The Omega Speedmaster performs its timekeeping duty.
The Omega Speedmaster impeccably performs its timekeeping duty.

The 42-mm Speedmaster Pro, or Speedmaster Moonwatch, is one of the best-designed watches in the world. Fitted with a manual-wind chronograph movement from the first 1957 model, and flight-qualified for all manned space missions (as the case back on the Speedmaster Pro version indicates), any wearer is going to feel more than secure wearing this watch when it comes to precision. Hey, if it works in space, it works for me as well.

The Speedmaster’s black step-dial with white indices, recessed subdials, and white hands create great legibility. And the dial layout of the Speedmaster Pro is fantastic. This watch clearly deserves a top spot in this article thanks to its ideal size, impeccable legibility, iconic status, timeless design, and robust movement.

Heuer Carrera

Another watch that’s all about speed is the Heuer Carrera (yes, the one without the “TAG”). The Heuer Carrera was born under the helm of Jack Heuer, and named after the legendary Carrera Panamericana in Mexico (“carrera” means “race” in Spanish).

Launched in 1963, the original diameter of the Carrera was 36 mm, a perfect size back then, and a perfect size now. Although the Carrera has been released in various sizes over the years, one thing it’s never been is oversized. Imagine if TAG Heuer had dared to introduce a 48-mm Carrera some time ago, when oversized watches were the rage. It would have killed the elegance of Jack Heuer’s original idea for this watch.

Vintage watch from TAG Heuer. Carrera chronograph with white dial.
Timeless elegance: a Carrera from 1965

The first generation of the Heuer Carrera was equipped with a manual-wind Valjoux caliber 72, the same movement found in the four-digit Rolex Daytonas. If you look at the two watches side by side long enough, you will see how similar they are. If you ask me, I think the Carrera was more elegant in the early 60s and 70s than its crowned counterpart.

The most recent, very elegant Carrera was launched under the company leadership of Frédéric Arnault, who was recently appointed CEO of the LVMH watch division. The 2023 version of this legendary watch offers a highly legible dial layout, with a boxed sapphire crystal that is an homage to the first generations of this illustrious timepiece.

The new Carrera has an updated diameter of 39 mm, a perfect size for today’s wrists, and an automatic TH20-00 movement.

Modern Carrera Chronograph from TAG Heuer. Black dial with silver totalizers.
The new Carrera has the ideal size and a robust movement.

I confess my admiration for the new Carrera. While the first generation offered impeccable readability, perfected by the non-intrusive date window, iconic status and timeless design, the new generation offers the additional criteria for this article’s perfection: ideal size and a robust movement.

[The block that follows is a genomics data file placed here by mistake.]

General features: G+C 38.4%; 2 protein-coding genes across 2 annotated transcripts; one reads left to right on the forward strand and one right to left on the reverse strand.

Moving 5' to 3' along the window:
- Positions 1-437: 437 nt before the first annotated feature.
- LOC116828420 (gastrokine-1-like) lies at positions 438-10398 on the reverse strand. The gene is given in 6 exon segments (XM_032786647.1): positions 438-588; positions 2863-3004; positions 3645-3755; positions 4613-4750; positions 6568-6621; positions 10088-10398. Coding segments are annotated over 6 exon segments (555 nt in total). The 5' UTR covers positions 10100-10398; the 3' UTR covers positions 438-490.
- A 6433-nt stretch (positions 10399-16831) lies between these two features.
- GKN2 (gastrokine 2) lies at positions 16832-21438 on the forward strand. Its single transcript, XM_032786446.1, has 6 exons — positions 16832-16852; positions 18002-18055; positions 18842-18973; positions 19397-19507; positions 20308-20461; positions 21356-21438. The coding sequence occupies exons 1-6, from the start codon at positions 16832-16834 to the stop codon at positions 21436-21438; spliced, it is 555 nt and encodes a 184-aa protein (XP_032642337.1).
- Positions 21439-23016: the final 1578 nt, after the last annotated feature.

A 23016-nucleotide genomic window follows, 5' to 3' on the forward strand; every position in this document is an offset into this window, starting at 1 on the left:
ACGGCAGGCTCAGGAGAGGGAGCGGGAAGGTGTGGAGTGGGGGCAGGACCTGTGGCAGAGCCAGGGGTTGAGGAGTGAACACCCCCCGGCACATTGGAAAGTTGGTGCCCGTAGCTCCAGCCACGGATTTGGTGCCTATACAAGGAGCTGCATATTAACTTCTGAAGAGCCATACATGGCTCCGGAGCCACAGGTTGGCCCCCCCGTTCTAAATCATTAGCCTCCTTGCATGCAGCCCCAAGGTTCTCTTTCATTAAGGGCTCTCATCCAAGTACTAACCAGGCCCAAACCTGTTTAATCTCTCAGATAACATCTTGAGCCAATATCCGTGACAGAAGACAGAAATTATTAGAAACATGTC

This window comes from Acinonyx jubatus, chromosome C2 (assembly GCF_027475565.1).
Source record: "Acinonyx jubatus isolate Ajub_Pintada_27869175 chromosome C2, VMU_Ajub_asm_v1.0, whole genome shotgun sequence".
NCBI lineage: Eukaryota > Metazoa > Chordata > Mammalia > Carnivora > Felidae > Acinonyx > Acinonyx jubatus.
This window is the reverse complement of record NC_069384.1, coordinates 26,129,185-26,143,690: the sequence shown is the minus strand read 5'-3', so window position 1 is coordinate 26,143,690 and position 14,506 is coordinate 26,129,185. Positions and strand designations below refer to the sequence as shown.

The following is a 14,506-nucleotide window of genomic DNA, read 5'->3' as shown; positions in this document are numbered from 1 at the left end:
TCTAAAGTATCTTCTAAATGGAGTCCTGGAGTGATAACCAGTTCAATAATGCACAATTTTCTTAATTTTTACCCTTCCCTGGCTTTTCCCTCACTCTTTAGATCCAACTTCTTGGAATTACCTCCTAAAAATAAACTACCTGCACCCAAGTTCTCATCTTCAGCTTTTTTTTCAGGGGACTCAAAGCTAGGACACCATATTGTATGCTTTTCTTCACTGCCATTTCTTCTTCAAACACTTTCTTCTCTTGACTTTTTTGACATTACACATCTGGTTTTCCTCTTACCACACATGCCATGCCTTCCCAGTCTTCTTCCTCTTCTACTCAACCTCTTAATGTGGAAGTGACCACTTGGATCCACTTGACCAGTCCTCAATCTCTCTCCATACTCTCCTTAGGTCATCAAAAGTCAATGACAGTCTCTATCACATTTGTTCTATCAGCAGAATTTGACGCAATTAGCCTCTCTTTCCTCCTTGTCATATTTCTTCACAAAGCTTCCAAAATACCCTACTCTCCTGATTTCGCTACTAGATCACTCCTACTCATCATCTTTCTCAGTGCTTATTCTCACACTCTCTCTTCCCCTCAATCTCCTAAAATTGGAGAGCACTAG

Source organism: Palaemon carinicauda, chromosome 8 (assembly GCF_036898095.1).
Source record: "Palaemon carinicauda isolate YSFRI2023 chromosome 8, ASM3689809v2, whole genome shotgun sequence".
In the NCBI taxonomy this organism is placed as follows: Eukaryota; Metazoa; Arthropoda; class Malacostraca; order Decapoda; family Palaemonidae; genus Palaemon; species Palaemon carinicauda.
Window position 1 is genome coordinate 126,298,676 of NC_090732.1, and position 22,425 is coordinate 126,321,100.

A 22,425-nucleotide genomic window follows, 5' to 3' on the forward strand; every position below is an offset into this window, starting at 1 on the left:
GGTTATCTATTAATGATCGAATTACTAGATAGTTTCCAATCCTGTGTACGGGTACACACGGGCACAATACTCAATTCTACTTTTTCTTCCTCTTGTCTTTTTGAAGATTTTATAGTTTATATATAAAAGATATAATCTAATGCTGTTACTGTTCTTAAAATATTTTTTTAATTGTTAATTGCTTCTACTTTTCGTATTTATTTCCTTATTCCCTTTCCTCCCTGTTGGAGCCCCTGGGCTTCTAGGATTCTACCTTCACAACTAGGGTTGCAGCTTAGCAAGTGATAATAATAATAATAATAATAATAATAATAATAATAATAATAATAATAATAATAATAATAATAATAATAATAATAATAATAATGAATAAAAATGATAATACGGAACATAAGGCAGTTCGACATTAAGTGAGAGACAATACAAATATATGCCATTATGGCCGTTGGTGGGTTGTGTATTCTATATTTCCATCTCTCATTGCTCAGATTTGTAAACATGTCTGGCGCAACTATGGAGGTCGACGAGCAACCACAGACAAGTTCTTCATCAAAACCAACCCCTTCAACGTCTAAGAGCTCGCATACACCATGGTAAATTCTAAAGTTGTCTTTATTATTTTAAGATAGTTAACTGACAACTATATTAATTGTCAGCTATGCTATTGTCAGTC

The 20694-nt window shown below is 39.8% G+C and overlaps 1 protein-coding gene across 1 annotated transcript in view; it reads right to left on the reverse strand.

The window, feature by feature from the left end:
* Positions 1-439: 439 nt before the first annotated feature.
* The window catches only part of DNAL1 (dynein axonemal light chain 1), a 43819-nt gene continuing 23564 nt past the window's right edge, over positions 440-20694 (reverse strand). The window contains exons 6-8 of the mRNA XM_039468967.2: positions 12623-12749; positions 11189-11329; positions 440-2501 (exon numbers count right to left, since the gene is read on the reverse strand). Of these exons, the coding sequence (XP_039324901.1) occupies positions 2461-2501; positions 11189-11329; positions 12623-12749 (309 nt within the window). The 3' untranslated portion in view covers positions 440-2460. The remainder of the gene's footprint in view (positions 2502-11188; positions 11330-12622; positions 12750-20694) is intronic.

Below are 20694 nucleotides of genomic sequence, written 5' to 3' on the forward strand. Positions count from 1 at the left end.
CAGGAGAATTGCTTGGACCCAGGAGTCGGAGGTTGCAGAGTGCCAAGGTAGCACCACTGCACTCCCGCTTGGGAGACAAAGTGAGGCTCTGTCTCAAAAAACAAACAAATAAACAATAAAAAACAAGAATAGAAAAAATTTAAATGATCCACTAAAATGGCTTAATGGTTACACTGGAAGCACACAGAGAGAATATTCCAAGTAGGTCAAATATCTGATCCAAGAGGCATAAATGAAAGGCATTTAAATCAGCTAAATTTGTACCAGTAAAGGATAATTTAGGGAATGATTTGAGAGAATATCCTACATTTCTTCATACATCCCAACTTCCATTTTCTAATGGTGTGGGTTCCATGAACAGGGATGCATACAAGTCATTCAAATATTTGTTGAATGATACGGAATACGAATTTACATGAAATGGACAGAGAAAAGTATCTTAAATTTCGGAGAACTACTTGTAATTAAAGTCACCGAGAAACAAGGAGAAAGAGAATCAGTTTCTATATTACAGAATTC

IWC Portugieser Chronograph

Although the IWC Portugieser dates back to 1939, it was not until 1998 with the launch of the 41-mm Portugieser Chronograph that this model was able to work its way into an article like this one. However, when I first bought a reference 3714 with a silver dial and a great-looking combination of gold-plated hour and minutes hands, and blued chronograph hands, I was in awe. Rarely had I seen such a perfect, incredibly well-created dial layout with a crisp minute track on the outer dial to boot.

You could argue that the rattrapante version of the Portugieser Chronograph from 1995, the reference 3712, created by movement wizard Richard Habring, was as perfect as the 1998 automatic reference 3716 version.

You must admit - the IWC Portuguese Chronograph is a handsome watch! The IWC Portugieser Chronograph is inarguably a handsome watch. Its automatic movement is also a game changer now that you don’t have to hand-wind your watch every two days or so thanks to its automatic winding.

With a diameter of 41 mm, the Portugieser Chronograph ref. 3716 offers perfect wrist presence. Its thickness of only 13 mm adds to the comfort of wearing it as well. The current iteration is admittedly a little better than the original, as it is now offered with a transparent sapphire crystal case back that reveals the impressive in-house caliber 69355 inside.


About the Author

Kristian Haagen

I've been collecting watches since I was about 20 years old. I like vintage watches most; they often come with a fascinating history or a cool provenance. Provenance makes a watch far more interesting than any brand-new watch.